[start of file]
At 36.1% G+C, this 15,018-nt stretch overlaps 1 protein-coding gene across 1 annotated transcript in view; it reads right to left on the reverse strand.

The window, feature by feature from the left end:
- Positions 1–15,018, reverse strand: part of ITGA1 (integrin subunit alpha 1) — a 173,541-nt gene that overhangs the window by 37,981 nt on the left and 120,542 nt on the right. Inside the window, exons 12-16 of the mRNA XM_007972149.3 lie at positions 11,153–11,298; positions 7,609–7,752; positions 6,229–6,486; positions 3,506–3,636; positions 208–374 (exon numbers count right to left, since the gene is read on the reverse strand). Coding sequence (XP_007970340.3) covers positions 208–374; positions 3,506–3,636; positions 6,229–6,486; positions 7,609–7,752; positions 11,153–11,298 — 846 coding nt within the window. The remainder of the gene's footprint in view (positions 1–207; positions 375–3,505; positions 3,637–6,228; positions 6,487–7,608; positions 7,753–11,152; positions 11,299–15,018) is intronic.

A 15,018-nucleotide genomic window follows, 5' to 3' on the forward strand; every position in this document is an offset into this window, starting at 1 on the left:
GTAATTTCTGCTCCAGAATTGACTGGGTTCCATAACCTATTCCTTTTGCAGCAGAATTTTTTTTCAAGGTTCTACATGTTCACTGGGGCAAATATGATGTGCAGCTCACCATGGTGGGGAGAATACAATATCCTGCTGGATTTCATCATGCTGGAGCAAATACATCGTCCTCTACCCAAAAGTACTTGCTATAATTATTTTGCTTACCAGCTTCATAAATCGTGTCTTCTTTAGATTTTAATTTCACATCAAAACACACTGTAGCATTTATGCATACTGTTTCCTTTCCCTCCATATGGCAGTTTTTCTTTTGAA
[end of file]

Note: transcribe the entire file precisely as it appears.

At 36.1% G+C, this 15,018-nt stretch overlaps 1 protein-coding gene across 1 annotated transcript in view; it reads right to left on the reverse strand.

The window, feature by feature from the left end:
- Positions 1–15,018, reverse strand: part of ITGA1 (integrin subunit alpha 1) — a 173,541-nt gene that overhangs the window by 37,981 nt on the left and 120,542 nt on the right. Inside the window, exons 12-16 of the mRNA XM_007972149.3 lie at positions 11,153–11,298; positions 7,609–7,752; positions 6,229–6,486; positions 3,506–3,636; positions 208–374 (exon numbers count right to left, since the gene is read on the reverse strand). Coding sequence (XP_007970340.3) covers positions 208–374; positions 3,506–3,636; positions 6,229–6,486; positions 7,609–7,752; positions 11,153–11,298 — 846 coding nt within the window. The remainder of the gene's footprint in view (positions 1–207; positions 375–3,505; positions 3,637–6,228; positions 6,487–7,608; positions 7,753–11,152; positions 11,299–15,018) is intronic.

A 15,018-nucleotide genomic window follows, 5' to 3' on the forward strand; every position in this document is an offset into this window, starting at 1 on the left:
GTAATTTCTGCTCCAGAATTGACTGGGTTCCATAACCTATTCCTTTTGCAGCAGAATTTTTTTTCAAGGTTCTACATGTTCACTGGGGCAAATATGATGTGCAGCTCACCATGGTGGGGAGAATACAATATCCTGCTGGATTTCATCATGCTGGAGCAAATACATCGTCCTCTACCCAAAAGTACTTGCTATAATTATTTTGCTTACCAGCTTCATAAATCGTGTCTTCTTTAGATTTTAATTTCACATCAAAACACACTGTAGCATTTATGCATACTGTTTCCTTTCCCTCCATATGGCAGTTTTTCTTTTGAA